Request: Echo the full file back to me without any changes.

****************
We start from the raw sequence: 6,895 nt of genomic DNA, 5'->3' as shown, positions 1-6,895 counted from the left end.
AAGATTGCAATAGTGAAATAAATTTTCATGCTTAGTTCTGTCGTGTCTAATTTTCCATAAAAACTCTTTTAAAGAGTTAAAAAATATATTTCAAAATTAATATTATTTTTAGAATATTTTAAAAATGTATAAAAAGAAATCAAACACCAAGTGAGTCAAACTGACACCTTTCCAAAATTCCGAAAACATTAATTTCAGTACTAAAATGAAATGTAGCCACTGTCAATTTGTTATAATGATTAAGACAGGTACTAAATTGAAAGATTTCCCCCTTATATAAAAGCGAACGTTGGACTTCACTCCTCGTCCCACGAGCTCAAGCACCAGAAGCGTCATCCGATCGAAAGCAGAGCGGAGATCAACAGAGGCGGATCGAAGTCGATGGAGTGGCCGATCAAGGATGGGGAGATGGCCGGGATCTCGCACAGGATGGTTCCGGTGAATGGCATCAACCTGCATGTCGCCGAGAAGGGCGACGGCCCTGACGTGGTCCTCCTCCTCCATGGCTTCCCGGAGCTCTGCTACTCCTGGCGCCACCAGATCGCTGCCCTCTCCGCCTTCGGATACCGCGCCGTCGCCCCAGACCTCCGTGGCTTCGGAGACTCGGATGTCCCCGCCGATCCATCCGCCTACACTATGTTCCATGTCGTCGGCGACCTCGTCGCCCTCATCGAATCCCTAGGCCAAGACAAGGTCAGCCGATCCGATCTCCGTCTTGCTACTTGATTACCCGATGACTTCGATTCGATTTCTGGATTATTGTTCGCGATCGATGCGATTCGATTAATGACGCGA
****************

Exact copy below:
We start from the raw sequence: 6,895 nt of genomic DNA, 5'->3' as shown, positions 1-6,895 counted from the left end.
AAGATTGCAATAGTGAAATAAATTTTCATGCTTAGTTCTGTCGTGTCTAATTTTCCATAAAAACTCTTTTAAAGAGTTAAAAAATATATTTCAAAATTAATATTATTTTTAGAATATTTTAAAAATGTATAAAAAGAAATCAAACACCAAGTGAGTCAAACTGACACCTTTCCAAAATTCCGAAAACATTAATTTCAGTACTAAAATGAAATGTAGCCACTGTCAATTTGTTATAATGATTAAGACAGGTACTAAATTGAAAGATTTCCCCCTTATATAAAAGCGAACGTTGGACTTCACTCCTCGTCCCACGAGCTCAAGCACCAGAAGCGTCATCCGATCGAAAGCAGAGCGGAGATCAACAGAGGCGGATCGAAGTCGATGGAGTGGCCGATCAAGGATGGGGAGATGGCCGGGATCTCGCACAGGATGGTTCCGGTGAATGGCATCAACCTGCATGTCGCCGAGAAGGGCGACGGCCCTGACGTGGTCCTCCTCCTCCATGGCTTCCCGGAGCTCTGCTACTCCTGGCGCCACCAGATCGCTGCCCTCTCCGCCTTCGGATACCGCGCCGTCGCCCCAGACCTCCGTGGCTTCGGAGACTCGGATGTCCCCGCCGATCCATCCGCCTACACTATGTTCCATGTCGTCGGCGACCTCGTCGCCCTCATCGAATCCCTAGGCCAAGACAAGGTCAGCCGATCCGATCTCCGTCTTGCTACTTGATTACCCGATGACTTCGATTCGATTTCTGGATTATTGTTCGCGATCGATGCGATTCGATTAATGACGCGA